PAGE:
Today we are celebrating the launch of Rosanne Parry’s new novel, Second Fiddle. It has been chosen as a Spring Indy Next book by independent booksellers, so stop by your nearest indy bookstore and look for it today!
Rosanne has a hardcover copy of Second Fiddle and a paperback of Heart of a Shepherd for one lucky commentator on the site. So leave your name in the comments and we’ll choose a winner next Tuesday.
Here is the jacket flap:
It is 1990 and the wall that separated Communist East Berlin from the capitalist West has finally come down. For Jody this means moving back the States with her dad who’s retiring from the army and saying goodbye the the two best friends she’s ever had.
Before they part ways the three girls plan one last adventure a trip to Paris where they’ll compete in a classical music contest as a string trio. Winning will (almost) make up for the fact that they’ll soon be separated. But as they walk home from their final music lesson the girls witness a terrible crime and must act to save a Soviet soldier’s life. Getting to Paris becomes urgent as the girls discover that the border between friend and enemy is not as clear as it once was.
In this fast-paced tale of music, friendship and adventure, Rosanne Parry, author of Heart of a Shepherd, offers a sensitive portrayal of military families at a pivotal moment in history.
What was your favorite part of the book writing process?
I played violin from the age of 9 to 14. When I began researching Second Fiddle, I started playing my violin again to get my head into my main character, Jody. At first, I sounded awful, but once I got back in the habit of playing 20-30 minutes a day, I loved it. Even better, my younger two daughters, who play violin and piano, became old enough to play duets and trios with me. That was, and continues to be, the most amazing, wonderful thing! I love playing with my girls so much that I dedicated the book to them. It was a great insight into, not just Jody as a musician, but also the dynamic of girls making music together.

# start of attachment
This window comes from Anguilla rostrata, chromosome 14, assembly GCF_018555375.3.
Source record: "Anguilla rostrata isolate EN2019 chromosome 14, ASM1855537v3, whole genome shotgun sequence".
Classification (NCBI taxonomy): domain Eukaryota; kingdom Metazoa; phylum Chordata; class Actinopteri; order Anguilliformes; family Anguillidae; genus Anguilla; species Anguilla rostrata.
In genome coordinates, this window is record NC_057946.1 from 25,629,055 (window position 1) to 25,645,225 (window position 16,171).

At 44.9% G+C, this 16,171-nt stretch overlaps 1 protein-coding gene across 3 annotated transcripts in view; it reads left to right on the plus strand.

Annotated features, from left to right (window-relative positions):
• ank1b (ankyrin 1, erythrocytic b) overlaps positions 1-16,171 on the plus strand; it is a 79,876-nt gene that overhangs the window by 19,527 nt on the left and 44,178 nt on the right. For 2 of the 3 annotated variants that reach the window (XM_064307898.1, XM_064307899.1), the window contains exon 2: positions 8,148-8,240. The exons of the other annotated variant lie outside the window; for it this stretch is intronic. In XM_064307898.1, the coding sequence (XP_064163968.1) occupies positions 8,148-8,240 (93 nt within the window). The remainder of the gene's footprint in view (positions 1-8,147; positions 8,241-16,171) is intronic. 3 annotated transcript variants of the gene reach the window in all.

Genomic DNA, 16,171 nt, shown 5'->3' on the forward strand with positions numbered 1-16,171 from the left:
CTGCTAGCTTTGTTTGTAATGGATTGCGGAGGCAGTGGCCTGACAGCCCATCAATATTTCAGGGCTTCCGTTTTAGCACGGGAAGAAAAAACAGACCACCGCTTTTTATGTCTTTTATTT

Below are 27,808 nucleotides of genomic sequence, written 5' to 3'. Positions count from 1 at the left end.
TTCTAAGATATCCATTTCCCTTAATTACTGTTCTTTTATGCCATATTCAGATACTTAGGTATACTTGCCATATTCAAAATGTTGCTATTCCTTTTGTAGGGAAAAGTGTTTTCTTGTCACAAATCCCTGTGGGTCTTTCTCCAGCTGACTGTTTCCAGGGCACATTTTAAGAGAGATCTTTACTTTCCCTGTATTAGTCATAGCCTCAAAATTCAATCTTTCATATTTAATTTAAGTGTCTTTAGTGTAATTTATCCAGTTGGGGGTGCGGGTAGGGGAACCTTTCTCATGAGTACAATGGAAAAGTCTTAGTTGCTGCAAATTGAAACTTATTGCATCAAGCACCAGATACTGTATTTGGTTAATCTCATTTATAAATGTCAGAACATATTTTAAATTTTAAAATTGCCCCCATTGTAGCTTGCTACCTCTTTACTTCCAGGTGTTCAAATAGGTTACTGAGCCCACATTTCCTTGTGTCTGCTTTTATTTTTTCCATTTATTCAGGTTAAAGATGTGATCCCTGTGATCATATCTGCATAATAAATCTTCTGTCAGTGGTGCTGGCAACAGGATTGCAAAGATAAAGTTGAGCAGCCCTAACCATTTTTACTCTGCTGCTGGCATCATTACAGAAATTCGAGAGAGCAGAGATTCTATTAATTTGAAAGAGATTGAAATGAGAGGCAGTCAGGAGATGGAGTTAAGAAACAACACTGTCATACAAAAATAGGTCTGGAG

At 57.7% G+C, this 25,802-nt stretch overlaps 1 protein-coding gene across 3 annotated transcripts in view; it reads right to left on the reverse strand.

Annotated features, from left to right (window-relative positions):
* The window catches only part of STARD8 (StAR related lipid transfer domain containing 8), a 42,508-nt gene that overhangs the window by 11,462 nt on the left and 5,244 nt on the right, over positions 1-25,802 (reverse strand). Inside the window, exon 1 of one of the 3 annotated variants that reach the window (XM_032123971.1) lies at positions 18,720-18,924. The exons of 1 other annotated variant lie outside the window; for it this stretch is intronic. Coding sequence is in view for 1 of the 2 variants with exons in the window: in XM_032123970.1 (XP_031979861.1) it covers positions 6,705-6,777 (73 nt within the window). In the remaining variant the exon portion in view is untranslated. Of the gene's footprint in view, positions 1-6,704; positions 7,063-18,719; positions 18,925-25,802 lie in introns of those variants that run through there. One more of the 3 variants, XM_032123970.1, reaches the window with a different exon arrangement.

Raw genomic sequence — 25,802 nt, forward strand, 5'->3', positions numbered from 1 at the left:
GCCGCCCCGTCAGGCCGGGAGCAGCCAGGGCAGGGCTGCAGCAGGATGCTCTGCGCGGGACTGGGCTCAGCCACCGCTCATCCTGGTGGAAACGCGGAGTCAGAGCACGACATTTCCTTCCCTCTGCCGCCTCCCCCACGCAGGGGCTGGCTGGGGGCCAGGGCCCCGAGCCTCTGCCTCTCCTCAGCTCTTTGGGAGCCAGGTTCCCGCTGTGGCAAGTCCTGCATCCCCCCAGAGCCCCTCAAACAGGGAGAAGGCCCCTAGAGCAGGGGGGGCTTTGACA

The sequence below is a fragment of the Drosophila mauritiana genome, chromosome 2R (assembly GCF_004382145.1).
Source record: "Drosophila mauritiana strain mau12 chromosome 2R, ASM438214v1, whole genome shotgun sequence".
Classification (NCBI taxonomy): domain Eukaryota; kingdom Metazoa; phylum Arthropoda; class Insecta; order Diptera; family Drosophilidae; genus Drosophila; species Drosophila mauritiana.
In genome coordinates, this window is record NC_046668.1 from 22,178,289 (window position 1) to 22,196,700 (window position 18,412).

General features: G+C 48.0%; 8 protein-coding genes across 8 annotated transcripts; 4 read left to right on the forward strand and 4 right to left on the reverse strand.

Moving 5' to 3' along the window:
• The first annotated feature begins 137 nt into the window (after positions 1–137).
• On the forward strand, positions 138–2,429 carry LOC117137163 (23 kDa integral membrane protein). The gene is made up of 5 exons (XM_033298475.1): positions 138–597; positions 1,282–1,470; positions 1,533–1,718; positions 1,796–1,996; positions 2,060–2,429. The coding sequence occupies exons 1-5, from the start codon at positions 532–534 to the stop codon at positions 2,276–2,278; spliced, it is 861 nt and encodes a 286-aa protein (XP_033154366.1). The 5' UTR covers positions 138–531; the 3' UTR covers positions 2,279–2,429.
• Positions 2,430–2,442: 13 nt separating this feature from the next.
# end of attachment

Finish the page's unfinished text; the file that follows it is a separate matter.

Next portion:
I have a bunch of bookstore events coming up for Second Fiddle and at most of them I’ll bring my violin and have lots of kid musicians along to make music with me. I can’t wait!
Why did you decide to make this story for middle grade readers?
Second Fiddle could have become a YA novel. Jody and her friends are at the end of their 8th grade year. They accomplished musicians and travel abroad on their own; that would be pretty independent even for high school students, so my editor and I discussed the possibility of gearing the story for older readers. But when I reflected on the heart of my main character I found Jody was more interested in music than romance. She wasn’t trying to rebel or strike out on her own, she was just trying to do the right thing in a world where the rules about who is your friend and your enemy had dramatically changed.
So we kept it at the older end of middle grade. Although the girls are frequently in real danger, they meet kind and helpful people everywhere they go. When they are confronted with “adult” situations—alcohol, inappropriate advances—they respond with a resounding middle grade “Eeww! Yuck!” What I love about this decision is that it keeps the focus clearly on Jody’s journey of claiming the title musician for her self.